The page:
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Posts Tagged ‘OCD’

One of the biggest joys in my life is helping others along their healing journey. That is why I write this blog. I don’t get paid for it. I only registered as an Amazon affiliate so that this blog can raise money to help fund Isurvive, my favorite charity for child abuse survivors. The checks go directly to the charity.

This blog is a labor of love, because I hear frequently that the lessons I have learned through my fierce healing battles are helping others along their own healing journeys. I see others find healing in my deepest wounds, and it brings value from what otherwise would have been meaningless. I will never be grateful that I was abused, but I will be forever grateful that I am helping others to heal.

What frustrates me is how I am unable to help some of the people I care about most to heal. I am helping people on other continents along their own healing journeys, but I must stand back helplessly and watch others in my day-to-day life struggle without being able the help them. The difference is that those of you who are reading my blog are in a place where you are ready to face your demons and heal. Some of the people I care about in my off-line, day-to-day life are not there.

I have one friend who is struggling with anorexia, but I cannot do anything about it. She is not ready to hear me. If I say anything, she will only push me away and further isolate herself, which will only make matters worse.

So, I watch in silence as she wastes away and pray that she will talk to me one day. I have told her about my own personal h@#$ of battling an eating disorder, so she knows (or should know) that I get it. However, my version was the other extreme (binge eating), so maybe she won’t know. I see her speeding toward a brick wall, and I am powerless to stop her.

Then I have another friend who was recently diagnosed with obsessive-compulsive disorder (OCD). It was news to her that this was an anxiety disorder, and she had it all backward. She has agreed to take medication so she can alleviate the symptoms, which she believes are causing her anxiety. I told her that her symptoms are how she is managing the anxiety, but she did not want to hear this.

She also did not want to hear that, if she would focus on expressing her repressed anger, she would see a big reduction in her OCD symptoms. I was not advising this in place of the medication but in addition to it. She is not ready to face that she has any anger to deal with. She says that she has forgiven her abuser and even continues a relationship with the abuser. In my experience, forgiveness cannot occur until after you give your anger a voice. She never has.

I cannot make another person heal. It is just so hard to see someone I love going the wrong way and be powerless to stop it. I guess I need to focus on who I have helped rather than who I cannot.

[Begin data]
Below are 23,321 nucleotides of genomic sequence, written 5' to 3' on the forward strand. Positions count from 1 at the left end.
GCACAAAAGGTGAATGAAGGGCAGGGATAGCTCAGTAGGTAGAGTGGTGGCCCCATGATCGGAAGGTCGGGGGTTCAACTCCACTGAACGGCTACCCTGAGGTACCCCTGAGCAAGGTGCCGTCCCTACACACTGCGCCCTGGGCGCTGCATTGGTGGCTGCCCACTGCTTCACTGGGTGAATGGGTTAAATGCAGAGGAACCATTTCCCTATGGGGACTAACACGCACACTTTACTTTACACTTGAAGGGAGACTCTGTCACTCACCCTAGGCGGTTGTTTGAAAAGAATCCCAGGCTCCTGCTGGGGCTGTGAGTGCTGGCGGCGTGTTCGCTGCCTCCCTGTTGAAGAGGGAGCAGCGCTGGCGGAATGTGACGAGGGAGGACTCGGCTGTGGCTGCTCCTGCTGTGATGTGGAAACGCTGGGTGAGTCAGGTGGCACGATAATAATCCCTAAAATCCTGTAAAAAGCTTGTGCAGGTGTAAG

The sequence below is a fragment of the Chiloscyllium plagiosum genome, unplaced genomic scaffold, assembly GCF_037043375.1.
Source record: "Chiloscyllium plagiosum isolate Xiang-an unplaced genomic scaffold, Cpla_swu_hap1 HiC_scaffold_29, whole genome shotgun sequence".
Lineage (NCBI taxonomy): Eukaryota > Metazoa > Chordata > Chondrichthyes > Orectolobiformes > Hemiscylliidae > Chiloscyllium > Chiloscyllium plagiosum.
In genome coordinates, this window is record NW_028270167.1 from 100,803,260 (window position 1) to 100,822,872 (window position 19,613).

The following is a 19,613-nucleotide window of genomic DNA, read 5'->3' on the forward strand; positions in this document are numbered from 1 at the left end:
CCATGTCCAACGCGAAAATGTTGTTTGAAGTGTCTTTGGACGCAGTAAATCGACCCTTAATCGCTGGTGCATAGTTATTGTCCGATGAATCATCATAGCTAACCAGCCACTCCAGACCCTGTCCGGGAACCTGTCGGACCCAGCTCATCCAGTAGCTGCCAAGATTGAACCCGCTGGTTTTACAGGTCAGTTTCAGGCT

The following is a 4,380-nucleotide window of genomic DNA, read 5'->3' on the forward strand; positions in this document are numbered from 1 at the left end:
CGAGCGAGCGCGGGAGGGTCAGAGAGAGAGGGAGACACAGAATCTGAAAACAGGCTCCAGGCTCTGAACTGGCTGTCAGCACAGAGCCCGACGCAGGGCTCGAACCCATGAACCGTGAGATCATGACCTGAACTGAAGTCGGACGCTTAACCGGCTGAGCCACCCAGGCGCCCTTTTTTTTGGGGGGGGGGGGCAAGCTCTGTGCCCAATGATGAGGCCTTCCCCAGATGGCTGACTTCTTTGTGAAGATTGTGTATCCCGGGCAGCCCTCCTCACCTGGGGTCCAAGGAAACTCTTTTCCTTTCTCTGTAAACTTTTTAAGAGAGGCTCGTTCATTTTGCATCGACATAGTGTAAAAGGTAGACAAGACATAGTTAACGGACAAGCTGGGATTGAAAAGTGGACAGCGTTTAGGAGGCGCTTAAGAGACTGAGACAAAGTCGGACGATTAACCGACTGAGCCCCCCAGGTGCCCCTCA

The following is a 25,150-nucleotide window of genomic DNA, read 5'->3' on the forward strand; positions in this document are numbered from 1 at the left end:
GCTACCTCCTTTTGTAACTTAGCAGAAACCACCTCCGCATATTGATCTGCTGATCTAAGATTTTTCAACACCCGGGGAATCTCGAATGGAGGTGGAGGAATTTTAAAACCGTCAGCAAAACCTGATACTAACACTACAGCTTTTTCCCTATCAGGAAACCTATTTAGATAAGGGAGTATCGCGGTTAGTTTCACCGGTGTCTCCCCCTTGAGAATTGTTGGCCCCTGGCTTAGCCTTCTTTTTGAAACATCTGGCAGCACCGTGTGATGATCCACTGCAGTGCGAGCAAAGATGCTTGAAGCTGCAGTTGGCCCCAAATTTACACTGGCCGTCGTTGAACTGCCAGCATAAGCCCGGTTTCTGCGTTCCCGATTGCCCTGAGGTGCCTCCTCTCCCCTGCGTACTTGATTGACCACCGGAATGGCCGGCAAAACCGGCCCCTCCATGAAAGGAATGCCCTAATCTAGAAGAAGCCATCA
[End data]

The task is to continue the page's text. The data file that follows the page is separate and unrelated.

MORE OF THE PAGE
Photo credit: Lynda Bernhardt

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Multiple Buds (c) Lynda Bernhardt

Obsessive-compulsive disorder (OCD) is a common aftereffect of childhood abuse. OCD is driven by anxiety, and the OCD symptoms help the anxious person to manage his anxiety.

I used to struggle with a number of OCD symptoms. Some would come and go, such as blowing on my hands. Others lingered for years, such as saying a mantra in my head to reduce my anxiety. Some were just amusing but not harmful, such as having to check the alarm clock exactly three times before falling asleep. As I have healed from my past and reduced my anxiety, my need for these OCD behaviors subsided. I still have some residue, but most are now healed.

OCD is all about taking control. As a child, I had no control over my life or even my own body. So, I sought control in things that did not matter through my OCD symptoms. My anxiety would build and build, but I could release some of it by doing one of my OCD actions. If I had to hold it in for whatever reason, the anxiety would build until it was nearly unbearable.

One secret to reducing anxiety is processing anger. I was unaware of having rage issues because I stuffed the anger deep inside of myself. It was not safe for me to express anger as a child, so I denied it. When you do not express emotions, they become more powerful. It is only in expressing them that they can be released and then lose their power over you.

When you do not express your anger and stuff it down inside of yourself, it turns on you in the form of anxiety and/or depression. Many people who struggle with severe anxiety and/or depression are angry people who rarely express those emotions. As you start expressing your rage, it finally has somewhere to go, and you will feel your anxiety ease.

This is exactly what happened to me. I had accepted that I would always be “weird” with my OCD symptoms. Through therapy, I learned to how process and honor my anger in a safe manner (that is, after I came to realize that I even had anger to process). As I processed my anxiety, my anxiety level went down substantially. Today, I feel very little anxiety, so I have no need for my OCD symptoms to manage it. When I notice that I am feeling compelled to do those OCD things again, I explore what repressed anger might be driving them, express the anger, and then experience relief from the compulsions again.

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Photo credit: Lynda Bernhardt

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